When forensic anthropologists and Pennsylvania state police gathered at the site of a nearly 90-year-old grave Tuesday to exhume the body of teenager Thomas Curry, they expected to find clues to explain the boy’s death. Instead, they were left with an even bigger mystery.
What they found when they opened a casket near the Pennsylvania grave was not Curry’s body, but layers of wood, presumably put in the casket to provide weight and make it seem as though it held a body.
“Wood. Layers of pieces of wood,” anthropologist Erin Kimmerle, told CNN after her team finished its work. “It was completely filled with wooden planks.”
Thomas Curry was a resident at the now-infamous Arthur G. Dozier School for Boys, a Florida juvenile detention facility in Marianna, Florida, that has come to be known for its legacy of abuse and murder.
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Philly.com reports the school closed after 2009 when the St. Petersburg Times uncovered the stories of abuse. That series of articles led to investigations by the Florida Department of Law Enforcement and the U.S. Department of Justice.
Hundreds of men who had once lived at the school came forward to tell their stories.
The men recounted beatings, torture, disappearances and “boy hunts,” in which armed guards chased the school’s charges through the woods.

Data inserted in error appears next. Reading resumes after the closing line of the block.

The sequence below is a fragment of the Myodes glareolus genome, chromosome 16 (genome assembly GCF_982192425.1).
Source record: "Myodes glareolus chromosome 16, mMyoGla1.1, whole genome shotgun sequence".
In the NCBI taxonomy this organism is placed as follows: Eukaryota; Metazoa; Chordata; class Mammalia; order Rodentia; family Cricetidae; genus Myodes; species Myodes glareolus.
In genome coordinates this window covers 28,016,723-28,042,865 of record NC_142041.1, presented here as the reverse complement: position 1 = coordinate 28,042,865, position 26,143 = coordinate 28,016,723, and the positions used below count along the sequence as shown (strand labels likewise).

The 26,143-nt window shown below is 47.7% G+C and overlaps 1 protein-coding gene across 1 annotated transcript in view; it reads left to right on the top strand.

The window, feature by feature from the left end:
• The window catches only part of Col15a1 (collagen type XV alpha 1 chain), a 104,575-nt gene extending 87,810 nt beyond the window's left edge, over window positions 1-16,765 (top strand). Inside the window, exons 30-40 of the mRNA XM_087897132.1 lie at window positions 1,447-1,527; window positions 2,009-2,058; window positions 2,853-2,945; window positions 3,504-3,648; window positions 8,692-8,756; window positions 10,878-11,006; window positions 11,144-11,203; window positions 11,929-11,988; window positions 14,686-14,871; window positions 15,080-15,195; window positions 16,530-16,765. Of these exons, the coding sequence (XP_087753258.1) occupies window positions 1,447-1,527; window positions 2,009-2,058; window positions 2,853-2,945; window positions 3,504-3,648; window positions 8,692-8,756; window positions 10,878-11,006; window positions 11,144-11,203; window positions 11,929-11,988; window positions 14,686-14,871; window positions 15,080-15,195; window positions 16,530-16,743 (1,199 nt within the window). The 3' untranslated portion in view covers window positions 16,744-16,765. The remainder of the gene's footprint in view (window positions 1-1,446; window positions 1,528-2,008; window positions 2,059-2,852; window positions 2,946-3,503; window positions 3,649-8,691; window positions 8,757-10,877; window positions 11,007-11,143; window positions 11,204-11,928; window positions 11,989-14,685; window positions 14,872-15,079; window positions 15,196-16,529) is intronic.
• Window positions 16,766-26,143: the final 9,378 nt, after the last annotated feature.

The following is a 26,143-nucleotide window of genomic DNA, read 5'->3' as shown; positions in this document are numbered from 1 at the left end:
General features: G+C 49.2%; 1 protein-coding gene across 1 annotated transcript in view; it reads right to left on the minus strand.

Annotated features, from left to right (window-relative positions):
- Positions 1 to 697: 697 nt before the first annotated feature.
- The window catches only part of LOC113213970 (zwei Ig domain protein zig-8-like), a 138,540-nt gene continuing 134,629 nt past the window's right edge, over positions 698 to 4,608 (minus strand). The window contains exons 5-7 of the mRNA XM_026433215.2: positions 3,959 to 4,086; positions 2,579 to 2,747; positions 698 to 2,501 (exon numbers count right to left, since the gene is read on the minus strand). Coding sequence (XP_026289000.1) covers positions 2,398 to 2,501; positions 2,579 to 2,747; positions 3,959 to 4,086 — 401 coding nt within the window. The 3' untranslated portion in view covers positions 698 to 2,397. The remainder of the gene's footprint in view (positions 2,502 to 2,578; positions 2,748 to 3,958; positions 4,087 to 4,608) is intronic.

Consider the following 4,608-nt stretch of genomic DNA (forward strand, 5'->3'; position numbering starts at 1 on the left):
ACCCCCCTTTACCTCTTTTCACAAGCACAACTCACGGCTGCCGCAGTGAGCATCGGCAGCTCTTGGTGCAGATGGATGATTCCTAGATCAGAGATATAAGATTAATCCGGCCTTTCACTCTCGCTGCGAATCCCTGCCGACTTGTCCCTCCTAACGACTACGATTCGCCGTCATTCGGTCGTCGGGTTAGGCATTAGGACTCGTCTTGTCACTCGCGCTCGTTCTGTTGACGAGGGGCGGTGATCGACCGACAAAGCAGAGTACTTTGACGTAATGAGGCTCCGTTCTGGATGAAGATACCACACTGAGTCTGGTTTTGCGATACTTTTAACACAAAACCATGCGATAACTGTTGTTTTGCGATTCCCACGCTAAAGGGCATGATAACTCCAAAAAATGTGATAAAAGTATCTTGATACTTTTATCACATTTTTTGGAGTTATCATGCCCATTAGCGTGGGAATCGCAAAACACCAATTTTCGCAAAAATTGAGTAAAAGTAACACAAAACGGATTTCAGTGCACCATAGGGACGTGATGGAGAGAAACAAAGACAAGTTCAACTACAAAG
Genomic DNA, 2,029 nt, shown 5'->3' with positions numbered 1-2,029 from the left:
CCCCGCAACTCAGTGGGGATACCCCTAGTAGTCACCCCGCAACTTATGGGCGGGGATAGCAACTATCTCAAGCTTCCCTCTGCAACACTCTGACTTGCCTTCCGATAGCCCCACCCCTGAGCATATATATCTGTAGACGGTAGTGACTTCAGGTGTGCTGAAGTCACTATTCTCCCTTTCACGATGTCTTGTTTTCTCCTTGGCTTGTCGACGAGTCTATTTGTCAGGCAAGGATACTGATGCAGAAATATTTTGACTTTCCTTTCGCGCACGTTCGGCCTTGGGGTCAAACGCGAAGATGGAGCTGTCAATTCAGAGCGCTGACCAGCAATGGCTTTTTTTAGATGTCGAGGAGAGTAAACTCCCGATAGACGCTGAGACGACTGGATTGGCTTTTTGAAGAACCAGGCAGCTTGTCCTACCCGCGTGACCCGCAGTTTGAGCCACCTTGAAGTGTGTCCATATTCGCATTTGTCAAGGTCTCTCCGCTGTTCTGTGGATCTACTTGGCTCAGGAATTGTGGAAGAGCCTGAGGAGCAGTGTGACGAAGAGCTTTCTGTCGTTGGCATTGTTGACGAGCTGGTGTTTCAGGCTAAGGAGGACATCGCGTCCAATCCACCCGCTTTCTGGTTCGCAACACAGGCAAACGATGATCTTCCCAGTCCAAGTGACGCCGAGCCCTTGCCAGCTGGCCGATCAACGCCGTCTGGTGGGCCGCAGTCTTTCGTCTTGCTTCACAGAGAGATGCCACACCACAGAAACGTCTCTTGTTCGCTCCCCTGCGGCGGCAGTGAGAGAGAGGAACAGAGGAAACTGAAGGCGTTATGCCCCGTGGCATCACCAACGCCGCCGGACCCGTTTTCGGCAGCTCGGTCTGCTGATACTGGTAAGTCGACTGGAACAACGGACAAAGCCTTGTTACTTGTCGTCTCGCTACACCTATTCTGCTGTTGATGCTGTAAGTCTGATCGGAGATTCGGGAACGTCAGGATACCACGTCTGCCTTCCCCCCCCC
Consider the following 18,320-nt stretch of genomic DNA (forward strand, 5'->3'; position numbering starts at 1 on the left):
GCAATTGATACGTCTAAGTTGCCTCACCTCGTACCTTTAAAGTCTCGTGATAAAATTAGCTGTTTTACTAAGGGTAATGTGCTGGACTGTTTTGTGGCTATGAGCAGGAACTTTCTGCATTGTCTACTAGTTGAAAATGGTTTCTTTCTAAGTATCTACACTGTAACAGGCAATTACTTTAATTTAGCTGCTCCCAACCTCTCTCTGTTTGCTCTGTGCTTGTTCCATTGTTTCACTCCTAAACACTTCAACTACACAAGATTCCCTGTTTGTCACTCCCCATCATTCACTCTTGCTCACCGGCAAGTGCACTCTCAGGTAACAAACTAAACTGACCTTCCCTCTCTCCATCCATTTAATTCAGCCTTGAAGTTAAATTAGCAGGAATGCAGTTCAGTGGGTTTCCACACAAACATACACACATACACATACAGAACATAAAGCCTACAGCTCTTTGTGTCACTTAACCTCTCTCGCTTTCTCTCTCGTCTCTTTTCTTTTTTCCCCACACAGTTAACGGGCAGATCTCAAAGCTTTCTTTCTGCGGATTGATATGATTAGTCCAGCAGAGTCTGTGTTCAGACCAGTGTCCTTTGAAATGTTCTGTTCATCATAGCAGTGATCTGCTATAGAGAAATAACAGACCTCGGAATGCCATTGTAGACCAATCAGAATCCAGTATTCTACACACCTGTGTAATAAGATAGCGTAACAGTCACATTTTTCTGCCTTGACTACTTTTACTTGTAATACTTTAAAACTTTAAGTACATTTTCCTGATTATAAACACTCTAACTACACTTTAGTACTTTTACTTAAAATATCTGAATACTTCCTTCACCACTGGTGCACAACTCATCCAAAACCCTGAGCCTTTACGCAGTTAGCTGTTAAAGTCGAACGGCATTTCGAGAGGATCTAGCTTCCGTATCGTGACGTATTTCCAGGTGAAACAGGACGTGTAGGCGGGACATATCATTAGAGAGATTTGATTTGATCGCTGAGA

The men reportedly told of a makeshift cemetery behind the school in which some graves were marked with crosses fashioned from iron pipe.
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But when Kimmerle, who is a professor at a Florida university, got involved in the investigation she discovered that there were at least 55 graves in the wooded cemetery. That was nearly double the number the state’s records acknowledged.
In her efforts to identify the bodies buried there, she followed the trail of Curry’s body which was believed to have been shipped back to Pennsylvania to be buried with family members after the teen was killed under suspicious circumstances in 1925.
School records show that Curry escaped from the school 29 days after arriving. The ledger at the school says simply he was "killed on RR Bridge Chattahoochee, Florida.” Records in Pennsylvania indicate that he was killed by a train. Dozier officials never reported his death to the state.
When investigators found a death certificate for Curry that said he died of a crushed skull from an “unknown cause” they decided to exhume his body for examination.
Pennsylvania State Police Cpl. Tom McAndrew said the discovery of planks in the casket certainly raised more questions than it answered.
“It was a little bit of a shock. It was certainly anticlimactic,” McAndrew said. “Something was shipped up from Florida, and it was buried, and someone believed it was Thomas Curry.”
When asked if he thought the planks were evidence of a cover-up he said he did.
“Absolutely,” he said, adding he wasn't surprised given the investigation so far has uncovered “decades and decades of efforts to deceive, coverups and not just by one but by many people” at the school.
Kimmerle has DNA samples from some of Curry’s distant relatives. Armed with that, she said she plans to return to Florida to see if she can match those samples to DNA taken from unidentified bodies that have already been removed from unmarked graves in the school’s grisly cemetery.